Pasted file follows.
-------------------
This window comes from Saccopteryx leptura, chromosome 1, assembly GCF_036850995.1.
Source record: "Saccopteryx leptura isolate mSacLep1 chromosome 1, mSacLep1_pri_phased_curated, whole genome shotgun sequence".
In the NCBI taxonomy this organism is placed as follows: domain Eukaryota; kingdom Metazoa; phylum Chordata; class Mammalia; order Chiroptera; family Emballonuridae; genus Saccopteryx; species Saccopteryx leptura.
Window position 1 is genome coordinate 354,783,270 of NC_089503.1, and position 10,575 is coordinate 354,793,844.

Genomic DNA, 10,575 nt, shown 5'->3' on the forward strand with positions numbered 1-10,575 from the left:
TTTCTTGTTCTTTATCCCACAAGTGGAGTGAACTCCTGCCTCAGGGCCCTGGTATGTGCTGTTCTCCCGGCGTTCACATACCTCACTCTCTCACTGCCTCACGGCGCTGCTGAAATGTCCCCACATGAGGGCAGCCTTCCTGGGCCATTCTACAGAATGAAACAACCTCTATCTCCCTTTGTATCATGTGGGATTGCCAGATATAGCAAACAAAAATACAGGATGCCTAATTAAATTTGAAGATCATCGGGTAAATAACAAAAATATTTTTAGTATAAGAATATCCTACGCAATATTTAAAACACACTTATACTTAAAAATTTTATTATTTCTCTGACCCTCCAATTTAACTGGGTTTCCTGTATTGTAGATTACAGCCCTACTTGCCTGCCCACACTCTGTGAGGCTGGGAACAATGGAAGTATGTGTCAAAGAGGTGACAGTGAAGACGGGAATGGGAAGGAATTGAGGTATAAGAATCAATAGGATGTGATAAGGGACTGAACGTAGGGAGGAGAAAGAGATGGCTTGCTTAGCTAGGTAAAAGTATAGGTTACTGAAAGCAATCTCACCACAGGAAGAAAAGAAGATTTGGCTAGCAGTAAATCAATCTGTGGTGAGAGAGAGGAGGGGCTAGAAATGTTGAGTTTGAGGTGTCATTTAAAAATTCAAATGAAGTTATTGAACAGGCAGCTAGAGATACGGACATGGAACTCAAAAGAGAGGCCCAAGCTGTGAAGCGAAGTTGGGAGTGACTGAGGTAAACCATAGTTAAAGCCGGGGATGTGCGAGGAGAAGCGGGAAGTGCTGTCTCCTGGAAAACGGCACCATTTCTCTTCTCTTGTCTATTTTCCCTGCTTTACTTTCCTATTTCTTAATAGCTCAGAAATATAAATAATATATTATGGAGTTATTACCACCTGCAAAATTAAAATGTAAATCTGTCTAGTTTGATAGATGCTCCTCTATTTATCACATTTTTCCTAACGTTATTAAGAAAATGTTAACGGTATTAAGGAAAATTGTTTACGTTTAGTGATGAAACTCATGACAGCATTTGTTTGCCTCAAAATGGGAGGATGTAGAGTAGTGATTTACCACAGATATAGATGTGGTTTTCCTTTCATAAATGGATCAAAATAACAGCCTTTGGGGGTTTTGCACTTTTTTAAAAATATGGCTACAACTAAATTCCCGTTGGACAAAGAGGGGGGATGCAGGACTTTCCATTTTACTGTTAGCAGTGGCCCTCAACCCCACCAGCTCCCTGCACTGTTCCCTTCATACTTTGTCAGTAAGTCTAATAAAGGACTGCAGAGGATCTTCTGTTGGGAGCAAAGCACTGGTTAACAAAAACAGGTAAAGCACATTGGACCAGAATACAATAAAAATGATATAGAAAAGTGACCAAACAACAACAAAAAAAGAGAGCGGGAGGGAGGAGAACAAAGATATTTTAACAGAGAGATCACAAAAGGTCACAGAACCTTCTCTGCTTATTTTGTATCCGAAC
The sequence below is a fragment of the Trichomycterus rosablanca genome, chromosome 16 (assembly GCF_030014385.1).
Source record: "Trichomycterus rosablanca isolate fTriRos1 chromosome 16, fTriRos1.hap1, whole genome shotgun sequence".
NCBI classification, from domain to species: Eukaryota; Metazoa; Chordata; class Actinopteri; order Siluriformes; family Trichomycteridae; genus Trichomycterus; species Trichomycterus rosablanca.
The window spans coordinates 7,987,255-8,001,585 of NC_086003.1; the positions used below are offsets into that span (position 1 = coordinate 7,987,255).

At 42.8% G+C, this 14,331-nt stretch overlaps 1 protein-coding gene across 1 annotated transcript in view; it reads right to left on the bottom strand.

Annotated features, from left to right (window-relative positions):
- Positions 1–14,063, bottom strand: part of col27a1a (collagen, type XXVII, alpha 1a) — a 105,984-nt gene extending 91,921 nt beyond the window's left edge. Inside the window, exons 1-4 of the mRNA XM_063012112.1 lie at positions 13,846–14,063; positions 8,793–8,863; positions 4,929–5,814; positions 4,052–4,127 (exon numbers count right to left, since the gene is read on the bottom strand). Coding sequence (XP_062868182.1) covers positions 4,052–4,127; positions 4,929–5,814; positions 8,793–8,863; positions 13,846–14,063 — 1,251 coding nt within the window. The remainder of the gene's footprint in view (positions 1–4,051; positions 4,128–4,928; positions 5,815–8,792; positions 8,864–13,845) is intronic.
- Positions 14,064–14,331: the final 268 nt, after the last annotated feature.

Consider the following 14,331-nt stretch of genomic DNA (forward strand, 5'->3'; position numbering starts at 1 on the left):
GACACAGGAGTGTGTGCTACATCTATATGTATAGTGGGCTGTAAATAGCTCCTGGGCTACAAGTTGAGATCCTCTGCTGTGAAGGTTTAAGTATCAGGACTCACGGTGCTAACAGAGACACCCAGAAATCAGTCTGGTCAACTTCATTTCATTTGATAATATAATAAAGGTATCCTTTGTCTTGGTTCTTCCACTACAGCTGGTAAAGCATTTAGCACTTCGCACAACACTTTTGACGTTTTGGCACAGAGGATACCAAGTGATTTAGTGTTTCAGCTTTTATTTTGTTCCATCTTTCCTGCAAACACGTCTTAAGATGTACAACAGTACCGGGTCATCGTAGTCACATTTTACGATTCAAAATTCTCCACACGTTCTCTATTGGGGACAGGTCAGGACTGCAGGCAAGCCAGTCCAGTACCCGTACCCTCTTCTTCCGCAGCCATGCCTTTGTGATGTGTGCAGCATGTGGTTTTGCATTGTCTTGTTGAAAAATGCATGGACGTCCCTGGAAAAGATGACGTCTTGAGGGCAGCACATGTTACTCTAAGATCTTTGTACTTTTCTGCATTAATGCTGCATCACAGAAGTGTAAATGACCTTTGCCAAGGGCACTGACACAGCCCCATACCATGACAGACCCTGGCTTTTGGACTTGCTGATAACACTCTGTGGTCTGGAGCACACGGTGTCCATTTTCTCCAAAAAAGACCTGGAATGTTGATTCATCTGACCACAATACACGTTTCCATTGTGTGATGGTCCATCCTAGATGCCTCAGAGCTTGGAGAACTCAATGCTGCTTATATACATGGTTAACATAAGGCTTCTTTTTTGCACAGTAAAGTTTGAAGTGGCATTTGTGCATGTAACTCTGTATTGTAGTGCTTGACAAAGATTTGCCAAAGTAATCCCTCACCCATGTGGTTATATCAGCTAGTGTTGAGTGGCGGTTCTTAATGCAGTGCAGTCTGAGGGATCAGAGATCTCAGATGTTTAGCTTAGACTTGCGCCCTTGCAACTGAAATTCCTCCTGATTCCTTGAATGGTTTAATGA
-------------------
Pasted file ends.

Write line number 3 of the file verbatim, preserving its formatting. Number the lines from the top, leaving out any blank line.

In the NCBI taxonomy this organism is placed as follows: domain Eukaryota; kingdom Metazoa; phylum Chordata; class Mammalia; order Chiroptera; family Emballonuridae; genus Saccopteryx; species Saccopteryx leptura.